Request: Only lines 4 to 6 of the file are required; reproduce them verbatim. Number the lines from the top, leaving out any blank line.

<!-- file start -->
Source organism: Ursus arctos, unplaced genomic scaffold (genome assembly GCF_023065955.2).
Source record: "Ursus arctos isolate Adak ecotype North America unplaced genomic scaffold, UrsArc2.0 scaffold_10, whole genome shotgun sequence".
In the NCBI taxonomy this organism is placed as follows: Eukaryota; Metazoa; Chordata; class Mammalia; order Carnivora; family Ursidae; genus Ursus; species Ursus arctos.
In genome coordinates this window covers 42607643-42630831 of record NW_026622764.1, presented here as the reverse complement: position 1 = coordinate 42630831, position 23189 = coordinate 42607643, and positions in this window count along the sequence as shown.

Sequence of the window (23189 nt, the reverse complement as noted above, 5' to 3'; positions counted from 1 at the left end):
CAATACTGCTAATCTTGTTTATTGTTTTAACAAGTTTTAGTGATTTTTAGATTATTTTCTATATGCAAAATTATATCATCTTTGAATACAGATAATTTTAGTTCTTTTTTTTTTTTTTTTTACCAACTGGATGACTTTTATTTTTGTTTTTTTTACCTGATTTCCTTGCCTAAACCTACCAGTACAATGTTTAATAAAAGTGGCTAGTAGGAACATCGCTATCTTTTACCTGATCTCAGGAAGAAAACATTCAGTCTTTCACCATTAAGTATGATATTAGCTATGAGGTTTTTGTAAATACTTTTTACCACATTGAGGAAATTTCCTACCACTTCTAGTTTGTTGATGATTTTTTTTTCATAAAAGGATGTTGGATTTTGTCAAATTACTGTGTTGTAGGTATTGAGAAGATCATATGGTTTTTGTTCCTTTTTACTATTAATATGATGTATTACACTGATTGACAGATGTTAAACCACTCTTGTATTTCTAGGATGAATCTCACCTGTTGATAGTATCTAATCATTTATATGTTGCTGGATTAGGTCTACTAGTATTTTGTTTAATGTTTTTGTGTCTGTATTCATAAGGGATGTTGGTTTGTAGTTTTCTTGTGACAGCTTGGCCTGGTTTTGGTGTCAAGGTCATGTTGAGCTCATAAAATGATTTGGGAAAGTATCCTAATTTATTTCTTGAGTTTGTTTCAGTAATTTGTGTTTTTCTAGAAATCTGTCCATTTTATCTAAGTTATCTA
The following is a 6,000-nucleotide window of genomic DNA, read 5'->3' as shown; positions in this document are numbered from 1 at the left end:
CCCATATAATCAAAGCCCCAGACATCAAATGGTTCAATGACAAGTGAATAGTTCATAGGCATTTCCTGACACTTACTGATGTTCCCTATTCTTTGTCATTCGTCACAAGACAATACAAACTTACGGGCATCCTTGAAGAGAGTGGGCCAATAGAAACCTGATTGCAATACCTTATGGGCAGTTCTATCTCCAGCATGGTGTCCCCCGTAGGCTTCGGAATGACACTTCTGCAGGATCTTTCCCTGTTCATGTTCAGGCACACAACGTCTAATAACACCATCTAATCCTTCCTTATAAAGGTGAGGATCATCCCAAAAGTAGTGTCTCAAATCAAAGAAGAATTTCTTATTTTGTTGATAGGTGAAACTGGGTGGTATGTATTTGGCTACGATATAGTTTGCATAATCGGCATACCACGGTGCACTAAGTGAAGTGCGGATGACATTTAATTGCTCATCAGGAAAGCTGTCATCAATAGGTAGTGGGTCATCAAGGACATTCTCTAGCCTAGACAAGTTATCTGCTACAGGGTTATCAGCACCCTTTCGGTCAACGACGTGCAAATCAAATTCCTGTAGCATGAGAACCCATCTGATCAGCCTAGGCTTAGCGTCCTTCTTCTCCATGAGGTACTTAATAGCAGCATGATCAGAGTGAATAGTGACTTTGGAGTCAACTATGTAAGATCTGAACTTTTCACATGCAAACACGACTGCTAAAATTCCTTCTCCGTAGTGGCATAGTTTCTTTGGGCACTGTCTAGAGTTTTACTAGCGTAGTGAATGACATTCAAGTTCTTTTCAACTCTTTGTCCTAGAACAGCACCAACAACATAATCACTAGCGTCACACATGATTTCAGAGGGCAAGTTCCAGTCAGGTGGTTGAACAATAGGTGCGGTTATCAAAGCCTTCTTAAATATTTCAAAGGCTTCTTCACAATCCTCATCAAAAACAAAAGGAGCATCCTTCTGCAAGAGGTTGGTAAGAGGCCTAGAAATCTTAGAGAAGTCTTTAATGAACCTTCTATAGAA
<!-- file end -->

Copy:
In genome coordinates this window covers 42607643-42630831 of record NW_026622764.1, presented here as the reverse complement: position 1 = coordinate 42630831, position 23189 = coordinate 42607643, and positions in this window count along the sequence as shown.

Sequence of the window (23189 nt, the reverse complement as noted above, 5' to 3'; positions counted from 1 at the left end):
CAATACTGCTAATCTTGTTTATTGTTTTAACAAGTTTTAGTGATTTTTAGATTATTTTCTATATGCAAAATTATATCATCTTTGAATACAGATAATTTTAGTTCTTTTTTTTTTTTTTTTTACCAACTGGATGACTTTTATTTTTGTTTTTTTTACCTGATTTCCTTGCCTAAACCTACCAGTACAATGTTTAATAAAAGTGGCTAGTAGGAACATCGCTATCTTTTACCTGATCTCAGGAAGAAAACATTCAGTCTTTCACCATTAAGTATGATATTAGCTATGAGGTTTTTGTAAATACTTTTTACCACATTGAGGAAATTTCCTACCACTTCTAGTTTGTTGATGATTTTTTTTTCATAAAAGGATGTTGGATTTTGTCAAATTACTGTGTTGTAGGTATTGAGAAGATCATATGGTTTTTGTTCCTTTTTACTATTAATATGATGTATTACACTGATTGACAGATGTTAAACCACTCTTGTATTTCTAGGATGAATCTCACCTGTTGATAGTATCTAATCATTTATATGTTGCTGGATTAGGTCTACTAGTATTTTGTTTAATGTTTTTGTGTCTGTATTCATAAGGGATGTTGGTTTGTAGTTTTCTTGTGACAGCTTGGCCTGGTTTTGGTGTCAAGGTCATGTTGAGCTCATAAAATGATTTGGGAAAGTATCCTAATTTATTTCTTGAGTTTGTTTCAGTAATTTGTGTTTTTCTAGAAATCTGTCCATTTTATCTAAGTTATCTA